Once your child receives his/her PSLE results, the next big question is finding out which secondary school is best suited for them. Depending on how your child scores, parents may be confused about the difference between the Integrated Programme, Express, Normal Academic, and Normal Technical streams. This is especially for children who have scored a t-range of 188 – 199, which allows them to choose between the Express or N(A) stream.
The Integrated Programme is offered to students with a higher range of T-scores. Offered exclusively at 17 schools, it is a 6-year programme leading to the taking of the A levels or IB examinations. (What about the NUS High School of Maths and Sciences? Read our separate article to know the difference between the 3.) With a longer duration, students are exposed to a wider breadth of subjects. You may find students at their 3rd/4th year of IP already learning about JC Mathematics or Chemistry concepts; 2-3 years ahead of their peers in other streams. The IP curriculum thus provides a headstart for these students. They may not have to grapple with unfamiliar concepts when formally starting on JC subjects later on. Subject to the fast-paced 2-3 years duration in JC, they may not have to feel so ‘kan-chiong’ as compared to their peers from other streams. For the lack of better word, the bell-curve tips in their favour.
The Express Stream is a 4-year programme leading to the taking of O Levels at the end of Secondary 3 (Mother Tongue O Levels for Higher Mother students) or Secondary 4. Each student will be required to take a minimum of 6 subjects. With O Levels, students ultimately go to Polytechnics, Junior Colleges, Millennia Institute or the Institute of Technical Education.
Normal Academic / N(A) Stream
The N(A) Stream is a 4-5 year programme leading to the taking of N Levels for N(A) subjects at Secondary 4. The minimum number of subjects to sit for N Levels is 5. Once your child has entered the N(A) stream in Secondary 1, he/she will still be able to switch over to Express stream at the end of the year or Secondary 2 at the school’s discretion and depending on his/her exam results. Doing well in Secondary 3 also avails your child to sit for the O Levels directly; not having to sit for N Levels. This benefits your child who has more time to prepare for the O Levels.
Alternatively, those who sit for N Levels and have scored well can opt to go for the Polytechnic Foundation Programme (PFP) or the Direct Entry-Scheme to Polytechnic Programme (DPP).
The PFP is a 1-year curriculum that exposes students to a basket of O level subjects and relevant polytechnic modules. The curriculum boasts a mixture of projects, quizzes and exams. Although scoring 12 points and below entitles your child to opt for PFP, an important matter to note is that the programme only takes in about 1,500 places each year. This means that being eligible would not automatically guarantee a place for your child in PFP. Moreover, not all Polytechnic diploma courses offer PFP, so it is better to double check.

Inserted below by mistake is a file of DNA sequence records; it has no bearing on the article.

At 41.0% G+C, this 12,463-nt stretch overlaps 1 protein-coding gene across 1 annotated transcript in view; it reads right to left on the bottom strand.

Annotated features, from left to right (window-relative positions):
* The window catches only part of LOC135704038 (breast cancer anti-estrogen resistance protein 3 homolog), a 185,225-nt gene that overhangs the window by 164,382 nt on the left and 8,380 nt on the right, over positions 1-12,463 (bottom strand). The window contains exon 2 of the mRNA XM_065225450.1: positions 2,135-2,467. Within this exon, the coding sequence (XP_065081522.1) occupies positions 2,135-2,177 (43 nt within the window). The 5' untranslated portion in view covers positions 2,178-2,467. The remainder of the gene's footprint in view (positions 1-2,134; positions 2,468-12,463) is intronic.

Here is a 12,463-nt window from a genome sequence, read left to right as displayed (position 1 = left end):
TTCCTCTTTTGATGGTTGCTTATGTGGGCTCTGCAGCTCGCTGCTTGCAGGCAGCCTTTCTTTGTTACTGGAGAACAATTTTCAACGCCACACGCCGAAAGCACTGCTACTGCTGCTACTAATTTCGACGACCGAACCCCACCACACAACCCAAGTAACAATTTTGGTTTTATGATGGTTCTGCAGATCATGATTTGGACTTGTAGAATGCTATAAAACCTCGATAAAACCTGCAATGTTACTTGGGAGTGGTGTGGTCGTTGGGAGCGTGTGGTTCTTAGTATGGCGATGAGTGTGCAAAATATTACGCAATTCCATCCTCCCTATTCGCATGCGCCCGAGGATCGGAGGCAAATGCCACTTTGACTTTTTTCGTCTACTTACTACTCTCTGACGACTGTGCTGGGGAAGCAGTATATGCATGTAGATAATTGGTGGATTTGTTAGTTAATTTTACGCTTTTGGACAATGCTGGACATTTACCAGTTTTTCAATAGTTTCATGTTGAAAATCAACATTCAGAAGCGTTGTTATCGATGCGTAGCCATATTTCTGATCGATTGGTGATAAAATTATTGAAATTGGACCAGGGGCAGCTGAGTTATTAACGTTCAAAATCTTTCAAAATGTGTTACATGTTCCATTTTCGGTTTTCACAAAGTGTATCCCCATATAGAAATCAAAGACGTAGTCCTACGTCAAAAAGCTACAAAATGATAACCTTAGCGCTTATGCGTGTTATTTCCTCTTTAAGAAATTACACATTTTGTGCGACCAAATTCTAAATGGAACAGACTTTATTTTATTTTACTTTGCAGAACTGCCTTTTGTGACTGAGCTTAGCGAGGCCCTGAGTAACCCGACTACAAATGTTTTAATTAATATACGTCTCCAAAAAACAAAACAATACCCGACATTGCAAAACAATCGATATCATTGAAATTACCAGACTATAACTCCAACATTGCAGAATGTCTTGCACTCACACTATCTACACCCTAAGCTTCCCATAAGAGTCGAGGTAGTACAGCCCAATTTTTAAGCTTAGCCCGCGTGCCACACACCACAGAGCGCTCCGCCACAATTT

The DPP is a 2-year program where your child will go to Higher Nitec for 2 years before polytechnic. To qualify for DPP, your child will have to score 19 points and below, with a minimum of grade 4 for N-level Mathematics and English. Despite having secured a place in the polytechnic course at the start of the programme, your child will still have to maintain a minimum GPA throughout the 2 years to be admitted successfully into the course. For Applied Sciences, Engineering and IT diplomas, a minimum of 2.5 GPA is required while Businesses and Services require 3.0. For Engineering and IT diplomas, should your child’s GPA be more than 3.0, he or she will be able to progress directly to the 2nd year of the diploma programme. The modules offered at Higher Nitec are more hands-on and practicals-based. Students will be directly attached to organisations to learn the ropes of their field.
When did PFP and DPP start?
The PFP and DPP were spearheaded by MOE in 2013 to allow well-performing N(A) students to progress to their desired courses, as opposed to a roundabout way through O Levels. As some of these students may not thrive under the theoretical and academia driven O levels programme, the PFP and DPP allows them to switch over to a more practical curriculum that caters directly to their desired fields. .
Otherwise, N-level students may proceed to Secondary 5 to sit for their O Levels. These students are able to combine their N and O Level results for admission to PFP. If the same subject is taken, the better grade will be computed.
Normal Technical / N(T) Stream
The Normal Technical N(T) Stream is a 4-year programme that leads to the taking of N-levels for N(T) subjects. At the end, students will graduate with a General Certificate of Education Normal (Technical) Level. This certificate allows them to go on to Nitec for 2 years before being eligible for polytechnics admission based on their GPA. The PFP and DPP are not open to N(T) students. Alternatively, they can laterally transfer to the Normal Academic stream at the end of every academic year. The pacing of lessons in Normal Technical is slower, giving students more time to explore their interests. With subjects like Computer Applications, Elements of Business Skills and Food Studies, your child in N(T) will be engaging directly with content related to their interests. This secures potentially better grades and admission into their desired course in ITE, and eventually polytechnics.
With the streaming system set to be abolished in 2024, we have 4 years to maximise its benefits while self-reflecting on its pros and cons. PSLE may seem like everything to a child. However, as we all know, the t-score minimally symbolises our potential for success. Rather, greater importance lies in our abilities to turn situations into opportunities.